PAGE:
My daughter, the old soul, in the upper gallery of 
The Gillett House.

As I finish this week’s blog, I’ll be back to work on my write-ups. Three down, three more to go. I also have interviews with homeowners scheduled for this afternoon and Monday afternoon. Can’t wait to see their houses! Aside from the historical community aspects each year, I leave this event charged and inspired to start my own holiday decorating. It seems to just seal the magical feeling of the season for me.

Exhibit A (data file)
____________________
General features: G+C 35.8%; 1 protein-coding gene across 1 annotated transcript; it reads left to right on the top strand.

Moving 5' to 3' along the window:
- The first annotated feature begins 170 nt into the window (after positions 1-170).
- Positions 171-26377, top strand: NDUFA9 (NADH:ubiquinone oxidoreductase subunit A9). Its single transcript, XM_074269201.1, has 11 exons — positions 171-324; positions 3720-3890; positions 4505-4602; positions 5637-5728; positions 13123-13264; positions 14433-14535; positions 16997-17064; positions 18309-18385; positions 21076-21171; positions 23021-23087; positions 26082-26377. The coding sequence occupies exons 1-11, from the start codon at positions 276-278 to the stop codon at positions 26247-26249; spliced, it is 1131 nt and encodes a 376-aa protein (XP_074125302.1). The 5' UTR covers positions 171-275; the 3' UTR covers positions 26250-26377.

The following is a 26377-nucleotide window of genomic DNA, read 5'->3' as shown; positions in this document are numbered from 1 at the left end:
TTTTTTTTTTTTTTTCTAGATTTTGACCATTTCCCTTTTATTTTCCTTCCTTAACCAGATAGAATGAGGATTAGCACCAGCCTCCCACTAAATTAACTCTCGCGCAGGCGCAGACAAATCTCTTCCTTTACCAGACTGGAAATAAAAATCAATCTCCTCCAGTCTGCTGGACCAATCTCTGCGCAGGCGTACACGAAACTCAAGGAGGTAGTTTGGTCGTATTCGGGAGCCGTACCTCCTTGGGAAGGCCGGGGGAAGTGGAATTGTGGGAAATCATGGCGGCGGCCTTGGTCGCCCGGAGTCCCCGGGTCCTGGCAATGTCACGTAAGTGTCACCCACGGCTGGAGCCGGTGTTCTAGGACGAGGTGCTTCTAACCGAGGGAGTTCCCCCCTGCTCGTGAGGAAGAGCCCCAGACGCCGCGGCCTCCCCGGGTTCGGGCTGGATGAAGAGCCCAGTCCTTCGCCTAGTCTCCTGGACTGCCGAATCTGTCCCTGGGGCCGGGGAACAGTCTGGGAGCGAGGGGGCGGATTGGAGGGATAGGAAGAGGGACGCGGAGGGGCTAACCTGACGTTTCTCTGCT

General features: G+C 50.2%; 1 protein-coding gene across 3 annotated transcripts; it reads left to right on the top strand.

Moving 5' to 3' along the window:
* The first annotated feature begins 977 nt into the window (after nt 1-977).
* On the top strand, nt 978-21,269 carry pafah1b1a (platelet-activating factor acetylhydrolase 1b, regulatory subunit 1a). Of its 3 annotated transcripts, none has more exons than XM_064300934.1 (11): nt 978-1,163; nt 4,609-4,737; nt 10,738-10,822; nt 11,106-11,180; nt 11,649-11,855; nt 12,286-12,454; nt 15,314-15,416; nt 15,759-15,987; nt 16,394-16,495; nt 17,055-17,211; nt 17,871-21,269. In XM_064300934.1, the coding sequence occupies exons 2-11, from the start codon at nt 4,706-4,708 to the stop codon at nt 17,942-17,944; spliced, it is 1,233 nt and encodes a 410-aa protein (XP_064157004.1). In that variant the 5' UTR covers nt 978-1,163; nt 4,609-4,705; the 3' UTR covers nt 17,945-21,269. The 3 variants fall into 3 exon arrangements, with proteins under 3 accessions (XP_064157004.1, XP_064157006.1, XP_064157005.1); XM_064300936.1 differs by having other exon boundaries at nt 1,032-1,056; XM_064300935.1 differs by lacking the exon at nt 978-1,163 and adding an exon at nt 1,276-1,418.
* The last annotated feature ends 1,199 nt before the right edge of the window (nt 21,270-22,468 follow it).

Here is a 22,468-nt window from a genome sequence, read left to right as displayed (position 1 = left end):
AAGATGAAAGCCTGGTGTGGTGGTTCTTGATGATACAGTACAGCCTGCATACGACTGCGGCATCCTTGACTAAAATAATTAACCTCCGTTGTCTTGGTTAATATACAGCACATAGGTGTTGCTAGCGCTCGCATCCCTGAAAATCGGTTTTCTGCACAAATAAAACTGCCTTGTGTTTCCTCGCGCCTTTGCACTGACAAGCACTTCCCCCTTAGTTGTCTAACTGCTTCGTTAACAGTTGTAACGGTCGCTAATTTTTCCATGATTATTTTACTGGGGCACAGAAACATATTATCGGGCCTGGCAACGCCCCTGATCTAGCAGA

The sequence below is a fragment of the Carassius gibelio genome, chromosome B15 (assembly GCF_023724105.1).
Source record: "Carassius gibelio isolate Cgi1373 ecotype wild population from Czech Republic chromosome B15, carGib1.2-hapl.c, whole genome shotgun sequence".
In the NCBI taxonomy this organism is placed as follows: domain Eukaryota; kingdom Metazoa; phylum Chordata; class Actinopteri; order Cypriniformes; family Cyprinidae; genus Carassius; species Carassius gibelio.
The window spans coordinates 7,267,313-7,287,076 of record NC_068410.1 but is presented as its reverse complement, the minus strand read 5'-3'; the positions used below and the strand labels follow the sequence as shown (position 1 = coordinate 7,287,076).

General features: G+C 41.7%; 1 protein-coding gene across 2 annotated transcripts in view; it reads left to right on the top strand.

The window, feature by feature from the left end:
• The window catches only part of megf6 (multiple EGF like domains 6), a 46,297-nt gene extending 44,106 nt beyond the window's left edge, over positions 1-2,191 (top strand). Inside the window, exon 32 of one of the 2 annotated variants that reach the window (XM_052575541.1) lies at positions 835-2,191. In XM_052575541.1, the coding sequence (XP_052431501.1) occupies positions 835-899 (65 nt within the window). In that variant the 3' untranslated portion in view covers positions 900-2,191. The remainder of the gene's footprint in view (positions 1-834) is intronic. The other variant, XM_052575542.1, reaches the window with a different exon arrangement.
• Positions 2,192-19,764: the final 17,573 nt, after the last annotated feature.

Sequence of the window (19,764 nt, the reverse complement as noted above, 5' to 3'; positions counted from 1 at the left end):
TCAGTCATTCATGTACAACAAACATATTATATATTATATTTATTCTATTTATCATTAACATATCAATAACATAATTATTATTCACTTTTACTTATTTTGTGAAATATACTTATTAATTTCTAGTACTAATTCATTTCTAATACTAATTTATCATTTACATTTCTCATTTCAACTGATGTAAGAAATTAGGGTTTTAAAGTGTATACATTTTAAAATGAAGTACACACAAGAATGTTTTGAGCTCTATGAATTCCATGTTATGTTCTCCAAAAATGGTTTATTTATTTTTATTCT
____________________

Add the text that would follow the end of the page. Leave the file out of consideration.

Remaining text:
For more information about the NearWestside Neighborhood Association, click on this link. If you’re feeling extra generous, please make a tax-deductible donation to the cause and help protect our historic homes of Elmira’s Near Westside! And this is the link for their 30th Annual Homes for the Holidays tour event. If you live locally, come on out and support this wonderful fundraiser and enjoy these old homes while they are decked out in their holiday glory! Stop and say hello if you see me during the tour!